JAKARTA: At least 1,100 people are now known to have died in a powerful quake that struck the Indonesian island of Sumatra yesterday, the UN says.

Rescuers struggled today to find survivors in the rubble of hundreds of collapsed buildings.

More than 400 people have been seriously injured, and the death toll

is expected to rise, officials say.

The 7.6-magnitude quake struck close to the city of Padang, the capital of West Sumatra province.

The earthquake brought down hospitals, schools and shopping malls, cut power lines and triggered landslides.

Phone lines in the area are still down so communication is a challenge, but many in Padang have ventured out, driving around the city in motorcycles and in cars to assess the extent of the damage.

A second quake of 6.8 struck close to Padang at 0152 GMT today but there were no immediate reports of casualties or damage.

The first earthquake struck at 1016 GMT yesterday, some 85km under

the sea, north-west of Padang, the US Geological Survey said.

One of the worst disasters appeared to be the collapse of a school in Padang.

One mother, Andriana, told AFP news agency she had been at the school since the first quake occurred, hoping for news of her 14-year-old daughter.

“I haven’t been home yet and keep praying to God my daughter is alive.”

Police said nine children had been found alive but that eight bodies had also been pulled from the rubble so far.

Earlier Priyadi Kardono, a spokesman for Indonesia’s National Disaster Agency, said more than

500 houses and buildings had collapsed.

The quake brought down telephone lines, severely affecting communications with the region and making it difficult to assess the scale of the damage.

Health ministry teams and Indonesian soldiers have arrived in Padang to aid the search for survivors. A shortage of heavy machinery remains a problem.

The first flights carrying food, medicine and body bags have started to arrive. Tents and blankets were also on their way to help the homeless, the health ministry said.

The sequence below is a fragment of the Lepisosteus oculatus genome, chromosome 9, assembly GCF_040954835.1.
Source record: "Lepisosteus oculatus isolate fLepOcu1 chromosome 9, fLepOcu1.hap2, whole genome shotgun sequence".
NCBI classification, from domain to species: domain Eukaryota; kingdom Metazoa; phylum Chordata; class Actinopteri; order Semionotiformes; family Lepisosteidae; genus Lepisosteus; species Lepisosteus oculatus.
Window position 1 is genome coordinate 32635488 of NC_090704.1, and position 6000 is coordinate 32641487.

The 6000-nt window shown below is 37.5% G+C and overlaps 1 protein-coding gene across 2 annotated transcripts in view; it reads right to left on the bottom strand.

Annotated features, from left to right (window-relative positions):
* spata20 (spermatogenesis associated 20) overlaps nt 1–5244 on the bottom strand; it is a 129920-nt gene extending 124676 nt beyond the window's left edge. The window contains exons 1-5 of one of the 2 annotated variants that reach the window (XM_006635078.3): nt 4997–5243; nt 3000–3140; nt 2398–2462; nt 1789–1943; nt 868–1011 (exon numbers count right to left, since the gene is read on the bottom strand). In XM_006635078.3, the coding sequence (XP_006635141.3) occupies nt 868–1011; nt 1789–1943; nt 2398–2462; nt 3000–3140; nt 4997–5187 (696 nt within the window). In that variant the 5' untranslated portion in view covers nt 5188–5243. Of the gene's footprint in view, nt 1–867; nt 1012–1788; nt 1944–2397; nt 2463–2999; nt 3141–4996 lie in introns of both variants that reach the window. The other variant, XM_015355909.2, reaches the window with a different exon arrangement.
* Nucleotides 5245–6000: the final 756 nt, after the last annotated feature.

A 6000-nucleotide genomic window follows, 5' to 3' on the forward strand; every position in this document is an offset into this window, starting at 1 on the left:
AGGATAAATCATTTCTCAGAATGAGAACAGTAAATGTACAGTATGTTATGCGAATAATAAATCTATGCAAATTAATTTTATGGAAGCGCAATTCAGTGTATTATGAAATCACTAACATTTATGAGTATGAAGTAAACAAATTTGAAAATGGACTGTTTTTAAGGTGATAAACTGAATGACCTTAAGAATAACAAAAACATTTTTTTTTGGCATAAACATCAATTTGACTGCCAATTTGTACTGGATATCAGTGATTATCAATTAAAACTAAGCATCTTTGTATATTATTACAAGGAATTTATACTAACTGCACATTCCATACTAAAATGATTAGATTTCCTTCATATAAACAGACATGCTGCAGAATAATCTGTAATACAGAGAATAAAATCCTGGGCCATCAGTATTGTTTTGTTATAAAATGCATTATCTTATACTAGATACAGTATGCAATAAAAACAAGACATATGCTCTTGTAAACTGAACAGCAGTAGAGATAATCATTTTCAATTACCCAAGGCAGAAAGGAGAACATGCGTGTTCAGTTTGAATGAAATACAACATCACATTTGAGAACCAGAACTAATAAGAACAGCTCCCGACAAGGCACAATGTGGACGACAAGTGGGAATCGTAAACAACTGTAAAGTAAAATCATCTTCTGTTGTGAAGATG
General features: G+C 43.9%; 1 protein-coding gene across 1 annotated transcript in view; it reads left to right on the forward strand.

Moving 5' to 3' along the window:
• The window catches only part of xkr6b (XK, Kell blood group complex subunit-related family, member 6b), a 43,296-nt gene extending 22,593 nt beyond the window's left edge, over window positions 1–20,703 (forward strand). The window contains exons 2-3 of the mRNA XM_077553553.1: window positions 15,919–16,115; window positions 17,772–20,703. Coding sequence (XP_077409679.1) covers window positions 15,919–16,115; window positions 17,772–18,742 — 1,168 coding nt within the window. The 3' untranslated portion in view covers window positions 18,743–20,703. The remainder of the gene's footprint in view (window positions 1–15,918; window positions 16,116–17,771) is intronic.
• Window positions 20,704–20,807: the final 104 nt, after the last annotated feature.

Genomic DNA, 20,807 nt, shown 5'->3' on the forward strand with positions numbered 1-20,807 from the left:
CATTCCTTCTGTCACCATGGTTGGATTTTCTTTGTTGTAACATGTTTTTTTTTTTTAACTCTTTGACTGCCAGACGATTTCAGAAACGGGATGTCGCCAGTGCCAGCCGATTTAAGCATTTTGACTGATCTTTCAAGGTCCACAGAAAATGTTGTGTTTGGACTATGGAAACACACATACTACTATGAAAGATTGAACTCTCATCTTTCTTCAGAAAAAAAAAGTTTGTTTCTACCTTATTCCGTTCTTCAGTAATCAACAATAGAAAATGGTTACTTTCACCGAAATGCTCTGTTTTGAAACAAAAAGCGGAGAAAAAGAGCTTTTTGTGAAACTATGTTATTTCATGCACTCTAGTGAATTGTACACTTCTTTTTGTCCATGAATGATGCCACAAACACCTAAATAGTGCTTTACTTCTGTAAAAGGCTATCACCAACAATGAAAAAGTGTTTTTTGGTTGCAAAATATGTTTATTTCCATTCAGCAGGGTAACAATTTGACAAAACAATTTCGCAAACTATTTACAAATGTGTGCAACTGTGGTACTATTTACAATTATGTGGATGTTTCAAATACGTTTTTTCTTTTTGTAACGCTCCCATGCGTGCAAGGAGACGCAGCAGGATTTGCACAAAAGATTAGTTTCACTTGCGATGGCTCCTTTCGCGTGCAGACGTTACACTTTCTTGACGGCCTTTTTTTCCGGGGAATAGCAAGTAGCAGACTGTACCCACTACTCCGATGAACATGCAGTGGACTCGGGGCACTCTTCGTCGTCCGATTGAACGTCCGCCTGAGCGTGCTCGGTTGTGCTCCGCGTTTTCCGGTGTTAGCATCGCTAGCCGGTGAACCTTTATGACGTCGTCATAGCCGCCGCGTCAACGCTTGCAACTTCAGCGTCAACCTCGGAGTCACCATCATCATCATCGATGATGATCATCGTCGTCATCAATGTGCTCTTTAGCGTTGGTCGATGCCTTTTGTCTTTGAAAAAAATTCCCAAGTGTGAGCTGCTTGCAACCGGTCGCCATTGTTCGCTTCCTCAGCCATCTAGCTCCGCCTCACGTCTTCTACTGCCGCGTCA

Padang’s main hospital received a stream of ambulances bringing in victims. Relatives searched through lists of names pinned on windows. Witnesses to the first quake said residents ran out of buildings in Padang, which has a population of 900,000.

An American in Padang, Greg Hunt, told Reuters this was the worst

earthquake he had experienced. “It’s getting nasty in town. It’s chaos. There’s no fuel, people are looting. It’s getting worse because people have no food, no money.”

Tsunami-hit South Pacific comes to terms with life

APIA: Samoans searched flattened homes and debris-filled swamps, while dazed survivors told of being trapped underwater or flung inland by a tsunami that ravaged towns and killed at least 150 people in the South Pacific. The day after the disaster struck, officials were expecting the death toll to rise as more areas were searched. “To me it was like a monster — just black water coming to you. It wasn’t a wave that breaks; it was a full force of water coming straight,” said Luana Tavale, an American Samoa government employee. Samoan Prime Minister Tuilaepa Sailele’s own village of Lesa was washed away — like many others on Samoa and nearby American Samoa and Tonga. He inspected on Wednesday the south-east coast of the main Samoan island of Upolu, the most heavily hit area. He described seeing “complete” devastation. “In some villages absolutely no house was standing. All that was achieved within 10 minutes by the very powerful tsunami,” he said. A magnitude 8.0 quake struck off Samoa at 6:48 am local time on Tuesday. The islands soon were engulfed by four 15 to 20 feet high tsunami waves that reached up to a 1.5 kilometres inland. The Samoas lie about halfway between New Zealand and Hawaii, just east of the international date line. — AP